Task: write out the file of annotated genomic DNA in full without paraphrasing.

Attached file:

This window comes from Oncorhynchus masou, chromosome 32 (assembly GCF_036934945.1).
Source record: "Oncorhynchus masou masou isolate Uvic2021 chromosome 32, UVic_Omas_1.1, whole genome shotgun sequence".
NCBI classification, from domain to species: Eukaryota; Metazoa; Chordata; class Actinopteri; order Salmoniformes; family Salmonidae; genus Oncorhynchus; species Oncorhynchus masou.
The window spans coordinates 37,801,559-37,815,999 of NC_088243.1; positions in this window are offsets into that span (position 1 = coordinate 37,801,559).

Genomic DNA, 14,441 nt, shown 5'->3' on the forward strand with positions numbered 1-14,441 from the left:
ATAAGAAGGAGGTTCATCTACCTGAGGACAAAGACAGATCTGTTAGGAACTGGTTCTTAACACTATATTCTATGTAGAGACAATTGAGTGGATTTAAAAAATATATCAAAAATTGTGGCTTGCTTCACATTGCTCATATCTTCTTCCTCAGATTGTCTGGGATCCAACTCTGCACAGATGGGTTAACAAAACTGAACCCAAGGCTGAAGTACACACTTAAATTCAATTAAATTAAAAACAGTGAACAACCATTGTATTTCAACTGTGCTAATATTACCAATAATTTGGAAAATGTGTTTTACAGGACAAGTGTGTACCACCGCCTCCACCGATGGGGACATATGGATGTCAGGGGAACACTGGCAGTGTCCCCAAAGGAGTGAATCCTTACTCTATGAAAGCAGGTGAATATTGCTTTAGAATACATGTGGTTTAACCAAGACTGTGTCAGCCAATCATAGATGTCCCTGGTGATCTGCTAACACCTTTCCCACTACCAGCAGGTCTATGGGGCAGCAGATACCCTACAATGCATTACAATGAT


This window comes from Oncorhynchus masou, chromosome 32 (assembly GCF_036934945.1).
Source record: "Oncorhynchus masou masou isolate Uvic2021 chromosome 32, UVic_Omas_1.1, whole genome shotgun sequence".
NCBI classification, from domain to species: Eukaryota; Metazoa; Chordata; class Actinopteri; order Salmoniformes; family Salmonidae; genus Oncorhynchus; species Oncorhynchus masou.
The window spans coordinates 37,801,559-37,815,999 of NC_088243.1; positions in this window are offsets into that span (position 1 = coordinate 37,801,559).

Genomic DNA, 14,441 nt, shown 5'->3' on the forward strand with positions numbered 1-14,441 from the left:
ATAAGAAGGAGGTTCATCTACCTGAGGACAAAGACAGATCTGTTAGGAACTGGTTCTTAACACTATATTCTATGTAGAGACAATTGAGTGGATTTAAAAAATATATCAAAAATTGTGGCTTGCTTCACATTGCTCATATCTTCTTCCTCAGATTGTCTGGGATCCAACTCTGCACAGATGGGTTAACAAAACTGAACCCAAGGCTGAAGTACACACTTAAATTCAATTAAATTAAAAACAGTGAACAACCATTGTATTTCAACTGTGCTAATATTACCAATAATTTGGAAAATGTGTTTTACAGGACAAGTGTGTACCACCGCCTCCACCGATGGGGACATATGGATGTCAGGGGAACACTGGCAGTGTCCCCAAAGGAGTGAATCCTTACTCTATGAAAGCAGGTGAATATTGCTTTAGAATACATGTGGTTTAACCAAGACTGTGTCAGCCAATCATAGATGTCCCTGGTGATCTGCTAACACCTTTCCCACTACCAGCAGGTCTATGGGGCAGCAGATACCCTACAATGCATTACAATGAT